Why #MeToo and #TimesUp are Important for Us Parents

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#metoo #timesup

“I’ve interviewed and portrayed people who’ve withstood some of the ugliest things life can throw at you, but the one quality all of them seem to share is an ability to maintain hope for a brighter morning, even during our darkest nights. So I want all the girls watching here, now, to know that a new day is on the horizon! And when that new day finally dawns, it will be because of a lot of magnificent women, many of whom are right here in this room tonight, and some pretty phenomenal men, fighting hard to make sure that they become the leaders who take us to the time when nobody ever has to say ‘Me too’ again.”

You might have seen Oprah Winfrey passionately close her acceptance speech for the Cecil DeMille Award at the Golden Globes with the said lines. The video of her speech has been shared and viewed a thousand times and for good reason too, as it highlights the two movements in one glorious moment.

But what exactly is the importance of #MeToo and #TimesUp for us parents and our kids?

#MeToo highlighted how pervasive harassment and sexual assault is. And for us parents, it serves as a harsh reminder of the dangers facing our kids. Much like sexual harassment and assault, child sexual abuse is quite common and yet, still not often discussed. So here are a few things we can do to equip our children with knowledge and skills that may help to protect them from – and prevent them from becoming predators:

1. Teach our kids the proper name of their genitalia. Calling it nicknames may be cute, but doing so can make it harder for the child to communicate to someone if an abuse has happened. At the same time, kids who can say “penis” or “vagina” conveys to the predator that he/she has been properly taught by an adult who pays attention and is more likely to tell on the predator.

2. Talk to our kids about sex without any judgment, and consider doing it even from a young age. The important thing for us parents is to convey to our kids that no one has the right to touch them in any way that makes them feel uncomfortable – no matter if that person is a relative, friend, or even us parents. And if anyone tries, our kids can (and should) speak up about it, with no fear of prejudice.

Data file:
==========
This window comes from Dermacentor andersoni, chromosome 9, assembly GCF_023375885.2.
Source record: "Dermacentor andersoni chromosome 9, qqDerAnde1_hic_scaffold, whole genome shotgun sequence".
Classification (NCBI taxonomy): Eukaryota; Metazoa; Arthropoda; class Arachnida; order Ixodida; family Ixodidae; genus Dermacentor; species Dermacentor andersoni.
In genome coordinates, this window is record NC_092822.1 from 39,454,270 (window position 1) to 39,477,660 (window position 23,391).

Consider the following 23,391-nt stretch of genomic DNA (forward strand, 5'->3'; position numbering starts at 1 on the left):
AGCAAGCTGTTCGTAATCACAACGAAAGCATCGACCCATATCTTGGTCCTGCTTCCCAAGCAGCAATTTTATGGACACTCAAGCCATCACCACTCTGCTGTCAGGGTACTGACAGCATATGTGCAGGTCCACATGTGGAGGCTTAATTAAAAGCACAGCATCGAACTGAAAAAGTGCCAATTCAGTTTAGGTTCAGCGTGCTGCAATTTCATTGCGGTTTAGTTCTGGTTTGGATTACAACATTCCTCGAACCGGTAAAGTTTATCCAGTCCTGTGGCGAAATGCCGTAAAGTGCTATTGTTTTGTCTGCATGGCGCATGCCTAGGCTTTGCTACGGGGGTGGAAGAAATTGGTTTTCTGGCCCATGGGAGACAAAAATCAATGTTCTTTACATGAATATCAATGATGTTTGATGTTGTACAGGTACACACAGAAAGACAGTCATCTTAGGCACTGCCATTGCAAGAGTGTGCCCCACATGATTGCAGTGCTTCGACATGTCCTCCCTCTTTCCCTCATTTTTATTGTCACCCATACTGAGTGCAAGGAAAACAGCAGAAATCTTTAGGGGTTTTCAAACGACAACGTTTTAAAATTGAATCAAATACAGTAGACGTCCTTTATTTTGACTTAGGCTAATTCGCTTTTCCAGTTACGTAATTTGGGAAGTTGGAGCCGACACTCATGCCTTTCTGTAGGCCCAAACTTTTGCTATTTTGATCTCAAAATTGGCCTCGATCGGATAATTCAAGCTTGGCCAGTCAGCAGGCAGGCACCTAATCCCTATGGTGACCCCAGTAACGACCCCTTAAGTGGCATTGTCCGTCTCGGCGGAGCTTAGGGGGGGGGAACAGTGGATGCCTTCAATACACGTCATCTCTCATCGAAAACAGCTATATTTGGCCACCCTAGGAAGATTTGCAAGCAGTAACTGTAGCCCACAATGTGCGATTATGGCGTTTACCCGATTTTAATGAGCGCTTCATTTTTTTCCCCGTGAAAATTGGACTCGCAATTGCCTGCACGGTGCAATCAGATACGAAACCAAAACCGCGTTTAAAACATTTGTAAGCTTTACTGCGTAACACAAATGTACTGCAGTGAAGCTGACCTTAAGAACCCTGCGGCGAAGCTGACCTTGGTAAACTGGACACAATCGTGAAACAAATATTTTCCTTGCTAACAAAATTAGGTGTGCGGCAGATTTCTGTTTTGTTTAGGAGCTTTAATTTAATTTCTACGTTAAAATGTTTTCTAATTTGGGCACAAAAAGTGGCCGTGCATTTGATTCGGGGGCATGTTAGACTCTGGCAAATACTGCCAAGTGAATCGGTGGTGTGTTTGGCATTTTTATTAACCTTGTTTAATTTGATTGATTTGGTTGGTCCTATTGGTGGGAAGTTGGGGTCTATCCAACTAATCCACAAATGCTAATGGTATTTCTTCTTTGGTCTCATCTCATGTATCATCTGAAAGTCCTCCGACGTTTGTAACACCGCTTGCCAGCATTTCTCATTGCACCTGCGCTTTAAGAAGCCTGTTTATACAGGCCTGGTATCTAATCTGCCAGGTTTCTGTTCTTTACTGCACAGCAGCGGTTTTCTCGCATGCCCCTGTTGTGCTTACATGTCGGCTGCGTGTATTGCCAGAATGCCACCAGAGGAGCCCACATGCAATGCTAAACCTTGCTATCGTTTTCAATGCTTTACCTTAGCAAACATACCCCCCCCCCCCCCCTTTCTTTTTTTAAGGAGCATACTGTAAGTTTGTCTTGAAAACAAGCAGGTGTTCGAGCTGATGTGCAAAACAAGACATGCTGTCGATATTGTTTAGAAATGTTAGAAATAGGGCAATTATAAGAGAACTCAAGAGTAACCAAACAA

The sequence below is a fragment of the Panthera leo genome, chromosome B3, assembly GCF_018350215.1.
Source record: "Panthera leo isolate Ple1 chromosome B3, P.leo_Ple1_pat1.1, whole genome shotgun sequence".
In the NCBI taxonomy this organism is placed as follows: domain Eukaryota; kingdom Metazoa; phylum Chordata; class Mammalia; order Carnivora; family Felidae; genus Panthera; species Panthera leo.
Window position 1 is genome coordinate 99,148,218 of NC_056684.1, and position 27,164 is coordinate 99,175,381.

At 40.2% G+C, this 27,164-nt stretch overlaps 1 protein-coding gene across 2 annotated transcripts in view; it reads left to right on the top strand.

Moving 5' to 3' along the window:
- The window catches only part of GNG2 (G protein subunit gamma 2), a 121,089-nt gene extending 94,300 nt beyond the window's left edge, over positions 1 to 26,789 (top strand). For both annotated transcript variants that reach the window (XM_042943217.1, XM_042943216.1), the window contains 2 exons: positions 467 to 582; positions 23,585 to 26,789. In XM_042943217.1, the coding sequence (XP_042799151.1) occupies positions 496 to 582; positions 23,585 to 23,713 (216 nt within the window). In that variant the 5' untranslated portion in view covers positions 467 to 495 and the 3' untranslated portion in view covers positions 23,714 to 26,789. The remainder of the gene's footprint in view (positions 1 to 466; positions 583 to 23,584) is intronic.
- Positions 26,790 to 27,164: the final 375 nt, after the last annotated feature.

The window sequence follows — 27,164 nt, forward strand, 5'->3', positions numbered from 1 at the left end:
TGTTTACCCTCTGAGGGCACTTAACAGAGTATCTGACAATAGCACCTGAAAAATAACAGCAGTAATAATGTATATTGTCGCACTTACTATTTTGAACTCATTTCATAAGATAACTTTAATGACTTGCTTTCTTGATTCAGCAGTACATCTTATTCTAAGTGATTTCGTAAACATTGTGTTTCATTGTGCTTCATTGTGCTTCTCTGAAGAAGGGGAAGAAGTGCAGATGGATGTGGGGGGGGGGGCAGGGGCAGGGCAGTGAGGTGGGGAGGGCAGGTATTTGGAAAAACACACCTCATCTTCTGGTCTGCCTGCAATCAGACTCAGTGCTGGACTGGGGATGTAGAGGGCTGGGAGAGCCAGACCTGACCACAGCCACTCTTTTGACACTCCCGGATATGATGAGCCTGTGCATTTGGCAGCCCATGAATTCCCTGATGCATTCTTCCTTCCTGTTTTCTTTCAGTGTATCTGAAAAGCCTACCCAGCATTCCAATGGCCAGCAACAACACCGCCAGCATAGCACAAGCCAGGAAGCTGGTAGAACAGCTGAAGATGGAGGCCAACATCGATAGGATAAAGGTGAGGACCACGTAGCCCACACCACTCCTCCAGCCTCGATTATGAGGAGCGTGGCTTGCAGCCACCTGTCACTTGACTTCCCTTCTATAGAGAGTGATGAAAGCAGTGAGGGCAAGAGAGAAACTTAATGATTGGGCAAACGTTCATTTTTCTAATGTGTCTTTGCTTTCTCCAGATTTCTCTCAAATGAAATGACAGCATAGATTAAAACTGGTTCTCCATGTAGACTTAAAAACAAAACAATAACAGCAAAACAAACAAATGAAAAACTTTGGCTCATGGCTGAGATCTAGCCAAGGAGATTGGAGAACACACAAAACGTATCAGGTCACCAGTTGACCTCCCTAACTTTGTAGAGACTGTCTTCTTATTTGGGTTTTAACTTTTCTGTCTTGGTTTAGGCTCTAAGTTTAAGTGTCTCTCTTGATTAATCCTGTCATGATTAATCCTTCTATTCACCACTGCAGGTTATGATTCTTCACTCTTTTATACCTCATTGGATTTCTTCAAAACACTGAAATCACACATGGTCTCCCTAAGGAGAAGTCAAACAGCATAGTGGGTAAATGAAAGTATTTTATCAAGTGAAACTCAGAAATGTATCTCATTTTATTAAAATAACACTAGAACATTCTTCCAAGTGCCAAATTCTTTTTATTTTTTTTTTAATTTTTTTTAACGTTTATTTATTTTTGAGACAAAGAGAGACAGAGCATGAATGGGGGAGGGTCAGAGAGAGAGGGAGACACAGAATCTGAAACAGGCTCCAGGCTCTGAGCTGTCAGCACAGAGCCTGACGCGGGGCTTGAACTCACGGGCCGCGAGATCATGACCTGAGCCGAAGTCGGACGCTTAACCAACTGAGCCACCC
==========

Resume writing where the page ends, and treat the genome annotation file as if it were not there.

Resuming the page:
3. Be aware of cases of “grooming.” Grooming is when an adult tries to befriend and establish an emotional connection to a child and even to the family, in order to lower the child’s inhibitions with the objective of sexual abuse. So as parents, we should be vigilant of possible signs of grooming. Red flags to take note of are instances of special treatment from adults our kids may be close to or sudden changes in our kids’ behavior towards someone.

If #MeToo highlights the importance of speaking up and the collective voice against sexual harassment, #TimesUp, on the other hand, aims to ensure that no one says #MeToo again. It aims to provide legal defense for sexual misconduct victims, new legislation that will penalize companies with persistent harassment problems, and push for gender pay equality – across all industries. Overall, its success will mean a much ideal and safer future for our kids, but perhaps, we can also have a hand in ensuring that the movement attains its goals – by ensuring that the future generation, our kids are aware of and understand these issues and what needs to be done. We can explain #TimesUp to our kids by:

1. Telling our kids that in most professions, women make less money than men for doing the exact same job, and this should change to equal pay for equal work.

2. Telling and explaining to our kids that everyone has the power to make real change – just like those individuals who have tirelessly worked on the issues of sexual harassment and gender parity for years, and who are now seeing progress in their fight when these Hollywood stars have lent their voices, platform, and even resources to amplify the movement. At the same time, it is also important to let our kids understand that everyone has their battles to fight – including these huge Hollywood stars who at times have to find their own courage to speak truth to power.

3. Explaining to our kids what institutional misogyny is and that it still exists. Tell them that prejudice against women is a well-established fact, that it can happen anywhere at any time, and that it can affect women professionally, psychologically, and financially in every industry. Tell them that we can do something about it by speaking out when we experience or witnessed it – this goes for both our daughters and sons.

#MeToo and #TimesUp is not just an important lesson for our daughters – so that they may always have the courage to speak up and fight for what they know is theirs, but for our sons as well – so that they may grow up considering women as equals.

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